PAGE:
The Grinning Mask Issue 3
By Ryan Taylor
The Grinning Mask is Ryan Taylor’s 50s infused English country horror saga. Think Tales Of The Unexpected by way of The Wicker Man with a healthy mix of old EC Comics in there as well.
We’ve been introduced to horror comic loving Jack and the peaceful little village he lives in, we’ve seen the reverend discovering a secret previously bricked up room with an ancient corpse in his church, and we’ve learned a little of the background to this corpse; the village’s fool and jester in days gone by.
Meanwhile, the children are having weird nightmares about the mask. Something bad is coming, you can feel it building.
And some of that came out last issue, with villagers coming face to face with terrifying sights, all accompanied by that grinning mask, and everyone of these nightmares has a familiar feel, scenes replayed from the comics Jack and his mates read.
As the final panel in issue 2 tells us…
Okay, that’s you up to date. I enjoyed issues 1 & 2 (reviews here and here) and although there were some faults over the pacing and dialogue, there’s a lot of promise in The Grinning Mask, especially with the really well evoked character and characters of the village. And in the mask itself Taylor’s found something really visually striking and plain spooky.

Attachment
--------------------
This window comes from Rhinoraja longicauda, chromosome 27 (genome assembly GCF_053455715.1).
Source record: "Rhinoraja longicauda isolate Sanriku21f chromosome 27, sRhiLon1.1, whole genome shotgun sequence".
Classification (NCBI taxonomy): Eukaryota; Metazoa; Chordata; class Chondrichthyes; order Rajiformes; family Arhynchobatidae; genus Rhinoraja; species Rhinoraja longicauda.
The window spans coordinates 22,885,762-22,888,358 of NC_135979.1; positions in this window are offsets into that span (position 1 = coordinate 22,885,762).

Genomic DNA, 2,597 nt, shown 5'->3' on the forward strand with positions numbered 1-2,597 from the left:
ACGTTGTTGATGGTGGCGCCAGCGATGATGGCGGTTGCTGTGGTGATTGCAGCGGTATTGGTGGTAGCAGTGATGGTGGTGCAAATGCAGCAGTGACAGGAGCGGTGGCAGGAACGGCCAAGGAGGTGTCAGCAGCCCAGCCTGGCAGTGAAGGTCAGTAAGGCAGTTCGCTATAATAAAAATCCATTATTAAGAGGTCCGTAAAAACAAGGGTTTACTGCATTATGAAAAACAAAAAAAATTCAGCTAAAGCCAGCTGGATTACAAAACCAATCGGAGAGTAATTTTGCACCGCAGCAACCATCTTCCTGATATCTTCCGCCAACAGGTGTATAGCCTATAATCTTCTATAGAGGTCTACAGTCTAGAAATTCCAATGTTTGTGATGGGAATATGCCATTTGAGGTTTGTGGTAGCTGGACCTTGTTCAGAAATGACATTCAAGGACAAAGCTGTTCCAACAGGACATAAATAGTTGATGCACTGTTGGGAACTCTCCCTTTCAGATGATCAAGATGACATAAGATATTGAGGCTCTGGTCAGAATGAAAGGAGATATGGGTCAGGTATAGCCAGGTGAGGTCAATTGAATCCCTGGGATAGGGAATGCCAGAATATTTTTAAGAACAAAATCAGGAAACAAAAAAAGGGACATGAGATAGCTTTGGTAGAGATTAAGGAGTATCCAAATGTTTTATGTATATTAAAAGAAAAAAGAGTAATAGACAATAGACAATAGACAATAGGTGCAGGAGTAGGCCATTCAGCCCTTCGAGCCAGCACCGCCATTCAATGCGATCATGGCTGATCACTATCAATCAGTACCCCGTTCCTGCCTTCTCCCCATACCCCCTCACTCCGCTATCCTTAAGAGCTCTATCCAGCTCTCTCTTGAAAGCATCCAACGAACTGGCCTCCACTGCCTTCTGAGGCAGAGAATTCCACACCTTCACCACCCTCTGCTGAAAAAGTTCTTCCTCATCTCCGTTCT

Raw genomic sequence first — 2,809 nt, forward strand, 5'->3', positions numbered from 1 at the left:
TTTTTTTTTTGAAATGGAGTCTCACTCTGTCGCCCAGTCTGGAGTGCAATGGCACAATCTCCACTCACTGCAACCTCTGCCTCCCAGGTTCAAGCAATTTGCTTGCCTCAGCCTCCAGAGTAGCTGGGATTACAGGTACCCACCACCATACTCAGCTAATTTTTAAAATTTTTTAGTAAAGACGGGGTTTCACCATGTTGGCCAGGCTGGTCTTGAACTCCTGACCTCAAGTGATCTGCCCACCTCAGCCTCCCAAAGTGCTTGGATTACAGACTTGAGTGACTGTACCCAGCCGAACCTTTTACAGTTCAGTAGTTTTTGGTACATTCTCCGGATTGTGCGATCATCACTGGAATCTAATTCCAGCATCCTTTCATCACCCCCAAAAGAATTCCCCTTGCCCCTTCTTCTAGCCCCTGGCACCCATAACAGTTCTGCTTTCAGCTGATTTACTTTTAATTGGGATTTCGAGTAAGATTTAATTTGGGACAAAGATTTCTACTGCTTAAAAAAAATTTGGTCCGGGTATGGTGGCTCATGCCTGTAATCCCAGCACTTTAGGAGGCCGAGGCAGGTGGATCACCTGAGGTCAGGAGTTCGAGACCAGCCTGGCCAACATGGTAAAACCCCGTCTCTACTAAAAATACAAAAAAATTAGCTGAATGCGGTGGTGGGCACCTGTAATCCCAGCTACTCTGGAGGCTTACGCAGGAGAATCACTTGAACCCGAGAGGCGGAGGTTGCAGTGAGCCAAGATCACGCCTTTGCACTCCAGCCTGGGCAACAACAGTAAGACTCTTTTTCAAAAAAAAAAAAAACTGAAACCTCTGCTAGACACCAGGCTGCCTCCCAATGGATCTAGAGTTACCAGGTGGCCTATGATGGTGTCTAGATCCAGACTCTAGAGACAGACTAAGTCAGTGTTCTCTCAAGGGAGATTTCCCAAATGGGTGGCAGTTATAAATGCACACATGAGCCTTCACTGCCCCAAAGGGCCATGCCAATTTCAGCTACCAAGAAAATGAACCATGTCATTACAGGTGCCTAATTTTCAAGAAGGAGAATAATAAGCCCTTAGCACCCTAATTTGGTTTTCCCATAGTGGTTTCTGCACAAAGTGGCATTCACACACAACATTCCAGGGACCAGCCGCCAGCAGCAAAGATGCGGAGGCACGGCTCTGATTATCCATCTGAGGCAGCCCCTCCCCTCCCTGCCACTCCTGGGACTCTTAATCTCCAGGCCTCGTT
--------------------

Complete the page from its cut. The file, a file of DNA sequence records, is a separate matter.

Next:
There’s a real sense of approaching dread capturing the village, and that continues really well into this third issue. Fear is all about, the village in a panic, strange stories abound, and the reverend is making enquiries into the history of the man behind the Grinning Mask and finds a history of murderous insanity…
Turns out Archibald Sommers was a drifter, settling into the village some time in the middle ages, nasty and violent, harbouring ever growing resentment at his treatment, resentment that seemed to twist his mind completely out of shape. Claiming the spirit of the giant elm that stood in the graveyard spoke to him, he fashions a mask from its bark and sets out as the village jester.
But the laughter wasn’t enough it seems….
The whole issue flicks between the modern village and the past, telling of Sommers’ murderous spree, eventual capture, and bricking up in the church against the backdrop of the village now coming to grips with the horror that seems to be stalking them.
A deal is struck in Sommers’ tomb, a deal that needs a long, long time to come about, waiting until the imaginations of the children are fuelled by horrific things… things like those comics young Jack reads. Oh dear. Not good.
Except reading it IS good. There’s an unsettling tone that works well, the pacing’s tightened up now and we get a satisfying story with some nicely done artwork. Except there’s a big problem for me. And it may just be for me, but the last sequence, where the voice in Sommers’ cell is given grotesque, almost Lovecraftian form just overplays its hand. I would have thought far better to leave a little to our imagination, leave the voice in his head as maybe just a voice in his head, maybe something more sinister?
But like I say, that may just be me. And then there’s Jack and his mate, who still think it’s a good idea to go vampire hunting after dark in the graveyard…. kids, eh? there’s no telling ’em sometimes. But the results of that I imagine we’ll see next issue.